Don’t forget to grieve the loss of what was when you celebrate major milestones and positive change. It is normal and necessary to feel the pangs of letting go while adjusting to your new circumstances. role.
There are many milestones and life events that we celebrate throughout our lives. You may be getting married, having a first child, moving into that dream house, getting the job you always wanted, becoming a grandparent. If you are experiencing such a transition, you might be confused when you find yourself feeling melancholy or disoriented. The change is positive—it represents something you have wanted for a long time; you’ve been looking forward to reaching this important milestone. Why then would you be feeling anything but joy and celebration? What are these intrusive and unsettling feelings all about?
What I want you to know is that you are experiencing a normal and important aspect of change—feeling the loss of what was as you adjust to what now is.
When we are faced with a positive change in our lives, we often forget to grieve. We don’t associate such negative feelings with positive change. So if you are going through a welcomed transition, don’t be surprised if on occasion you feel irritable, as if something is not right. You might wake up one day feeling the blues or wishing your life was back to “normal.” If this occurs, don’t be concerned. It doesn’t mean that your new life circumstances are bad. It doesn’t mean that you made the wrong choice. It simply means that you are letting go of your old way of life.
Here are a few suggestions on what you can do to move through your transitions with more ease.
- Make sure you give yourself permission to feel sad about losing life as you knew it. It doesn’t mean you’re betraying your new life in any way. Take the time to grieve.
- Have or do something that anchors you to the old while you adjust to your new life’s circumstances. If you got married, keep a tradition that you did while single—at least for a while.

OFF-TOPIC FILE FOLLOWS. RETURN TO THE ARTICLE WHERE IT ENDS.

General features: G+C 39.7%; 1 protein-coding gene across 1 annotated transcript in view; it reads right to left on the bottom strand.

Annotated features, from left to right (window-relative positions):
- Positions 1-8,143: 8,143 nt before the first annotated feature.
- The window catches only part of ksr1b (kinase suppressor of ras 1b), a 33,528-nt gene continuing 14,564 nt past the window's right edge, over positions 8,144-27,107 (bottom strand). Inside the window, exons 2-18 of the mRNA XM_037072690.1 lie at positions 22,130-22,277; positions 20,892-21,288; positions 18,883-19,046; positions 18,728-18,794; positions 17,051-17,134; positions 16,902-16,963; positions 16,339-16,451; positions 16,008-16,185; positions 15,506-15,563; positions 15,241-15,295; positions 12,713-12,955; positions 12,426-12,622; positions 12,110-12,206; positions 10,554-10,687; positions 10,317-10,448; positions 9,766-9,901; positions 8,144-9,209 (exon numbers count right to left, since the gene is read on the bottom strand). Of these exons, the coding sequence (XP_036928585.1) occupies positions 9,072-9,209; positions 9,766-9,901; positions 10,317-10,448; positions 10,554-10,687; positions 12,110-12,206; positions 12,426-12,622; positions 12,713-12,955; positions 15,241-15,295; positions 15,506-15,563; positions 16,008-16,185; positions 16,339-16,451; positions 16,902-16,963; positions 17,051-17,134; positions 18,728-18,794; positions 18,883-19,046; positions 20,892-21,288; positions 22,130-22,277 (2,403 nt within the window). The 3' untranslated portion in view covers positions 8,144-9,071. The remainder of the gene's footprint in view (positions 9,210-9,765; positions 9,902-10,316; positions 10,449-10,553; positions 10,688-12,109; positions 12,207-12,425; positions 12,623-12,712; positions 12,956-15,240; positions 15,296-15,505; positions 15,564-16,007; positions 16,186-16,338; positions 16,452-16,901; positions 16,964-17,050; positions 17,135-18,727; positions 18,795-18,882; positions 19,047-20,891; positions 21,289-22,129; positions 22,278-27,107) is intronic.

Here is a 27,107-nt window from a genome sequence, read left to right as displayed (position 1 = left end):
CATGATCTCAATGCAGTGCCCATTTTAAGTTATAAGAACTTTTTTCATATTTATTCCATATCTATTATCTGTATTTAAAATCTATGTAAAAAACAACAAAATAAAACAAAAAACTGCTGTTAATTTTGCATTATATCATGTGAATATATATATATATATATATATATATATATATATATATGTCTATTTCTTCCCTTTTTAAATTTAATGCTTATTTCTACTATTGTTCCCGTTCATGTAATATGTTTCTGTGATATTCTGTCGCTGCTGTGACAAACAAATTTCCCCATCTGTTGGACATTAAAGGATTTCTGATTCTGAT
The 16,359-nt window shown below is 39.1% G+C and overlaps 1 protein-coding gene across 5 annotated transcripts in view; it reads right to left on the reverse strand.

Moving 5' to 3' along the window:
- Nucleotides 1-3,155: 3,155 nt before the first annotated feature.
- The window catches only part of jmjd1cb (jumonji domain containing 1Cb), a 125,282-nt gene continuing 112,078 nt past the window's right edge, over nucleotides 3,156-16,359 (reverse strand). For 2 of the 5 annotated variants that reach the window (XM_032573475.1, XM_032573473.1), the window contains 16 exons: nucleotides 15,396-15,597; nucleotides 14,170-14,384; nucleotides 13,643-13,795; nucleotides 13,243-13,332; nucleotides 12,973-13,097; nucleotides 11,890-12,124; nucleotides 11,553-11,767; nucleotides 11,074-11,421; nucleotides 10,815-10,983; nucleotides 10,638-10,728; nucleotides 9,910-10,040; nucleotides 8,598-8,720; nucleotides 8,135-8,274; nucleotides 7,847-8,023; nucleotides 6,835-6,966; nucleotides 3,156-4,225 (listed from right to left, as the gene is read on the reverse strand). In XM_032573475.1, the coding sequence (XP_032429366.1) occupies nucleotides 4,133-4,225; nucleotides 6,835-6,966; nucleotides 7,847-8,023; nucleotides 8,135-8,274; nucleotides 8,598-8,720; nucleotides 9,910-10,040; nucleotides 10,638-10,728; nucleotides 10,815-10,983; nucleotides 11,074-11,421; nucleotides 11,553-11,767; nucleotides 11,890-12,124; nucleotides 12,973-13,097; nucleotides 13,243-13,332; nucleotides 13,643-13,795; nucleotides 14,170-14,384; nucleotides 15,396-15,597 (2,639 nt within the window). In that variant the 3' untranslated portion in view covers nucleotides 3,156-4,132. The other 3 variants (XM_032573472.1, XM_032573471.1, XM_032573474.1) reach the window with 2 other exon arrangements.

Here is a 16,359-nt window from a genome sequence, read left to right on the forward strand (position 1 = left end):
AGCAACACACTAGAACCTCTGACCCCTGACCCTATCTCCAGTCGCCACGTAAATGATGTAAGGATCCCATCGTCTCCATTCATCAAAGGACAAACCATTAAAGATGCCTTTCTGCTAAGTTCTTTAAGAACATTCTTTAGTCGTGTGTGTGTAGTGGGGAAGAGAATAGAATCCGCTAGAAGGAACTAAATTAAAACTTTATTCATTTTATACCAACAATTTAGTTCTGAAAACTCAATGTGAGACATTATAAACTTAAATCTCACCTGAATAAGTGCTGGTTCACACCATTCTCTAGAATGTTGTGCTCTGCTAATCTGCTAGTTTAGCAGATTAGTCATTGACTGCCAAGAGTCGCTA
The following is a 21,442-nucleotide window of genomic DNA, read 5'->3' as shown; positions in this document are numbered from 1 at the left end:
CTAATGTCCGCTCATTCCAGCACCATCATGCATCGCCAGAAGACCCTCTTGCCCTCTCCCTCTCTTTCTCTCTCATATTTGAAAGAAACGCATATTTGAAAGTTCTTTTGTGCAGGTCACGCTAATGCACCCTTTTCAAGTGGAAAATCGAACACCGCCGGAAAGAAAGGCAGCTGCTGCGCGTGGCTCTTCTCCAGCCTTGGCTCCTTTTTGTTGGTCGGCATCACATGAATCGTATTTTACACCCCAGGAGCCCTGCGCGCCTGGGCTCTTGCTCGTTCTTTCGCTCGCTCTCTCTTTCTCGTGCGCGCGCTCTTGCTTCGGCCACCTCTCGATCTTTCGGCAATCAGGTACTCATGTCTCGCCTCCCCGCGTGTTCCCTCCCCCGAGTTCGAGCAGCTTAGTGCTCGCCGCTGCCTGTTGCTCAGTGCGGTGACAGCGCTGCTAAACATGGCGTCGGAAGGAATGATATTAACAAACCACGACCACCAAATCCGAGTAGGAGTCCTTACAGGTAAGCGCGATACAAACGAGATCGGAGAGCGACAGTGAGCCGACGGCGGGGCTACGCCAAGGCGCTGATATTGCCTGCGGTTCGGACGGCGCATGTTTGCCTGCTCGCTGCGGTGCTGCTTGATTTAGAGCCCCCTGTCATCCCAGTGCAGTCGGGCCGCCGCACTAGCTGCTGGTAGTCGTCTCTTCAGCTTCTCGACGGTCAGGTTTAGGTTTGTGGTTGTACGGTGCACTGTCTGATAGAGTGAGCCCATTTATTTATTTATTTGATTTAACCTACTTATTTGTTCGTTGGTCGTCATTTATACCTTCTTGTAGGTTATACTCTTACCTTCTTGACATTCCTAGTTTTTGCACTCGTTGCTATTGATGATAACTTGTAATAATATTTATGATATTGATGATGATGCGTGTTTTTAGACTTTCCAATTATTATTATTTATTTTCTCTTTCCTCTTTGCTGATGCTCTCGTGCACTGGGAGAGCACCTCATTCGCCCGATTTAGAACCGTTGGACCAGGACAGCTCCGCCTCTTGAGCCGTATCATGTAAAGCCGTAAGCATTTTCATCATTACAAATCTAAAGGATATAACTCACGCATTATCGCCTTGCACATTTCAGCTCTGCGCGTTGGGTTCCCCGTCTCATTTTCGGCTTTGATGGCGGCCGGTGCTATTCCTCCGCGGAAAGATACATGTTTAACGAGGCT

- Call on your support system during times of change. You may feel a bit disoriented as you adjust to your new role. Having familiar and supportive people around you will help you as you shift into your new identity.
- Monitor your expectations. Even positive change comes with its challenges. Things may go wrong, your life may not turn out exactly as you thought it would, and the change may require more of you than you anticipated.
- Understand that transitions take time. Give yourself and your significant others enough time to move through the transition before you decide if the change was good or not. Remember, life is messy and change is challenging. Life is rarely greener on the other side of the fence – it’s just another location from which to live.
- As with most things in life, keep your sense of humor.
Times of change and transition are golden opportunities for you to redefine your relationship. Take a look and see what your relationship needs in order to feel supported as the relationship moves through the change. You may find the relationship’s needs have changed as well as well as your own. Share your story with our community. How did you deal with loss the last time you moved through a major transition? What worked well and what did not? When you share your story with others, you empower both yourself and our community. If you find yourself struggling with any change or transition, I’m here to help. For a private consultation, contact me via email or call at 310-379-5855 or 1-888-99PATHS.
Julie Orlov, psychotherapist, speaker, and author of The Pathway to Love: Create Intimacy and Transform Your Relationships through Self-Discovery
Create Relationships in Your Life That Work — learn more at www.julieorlov.com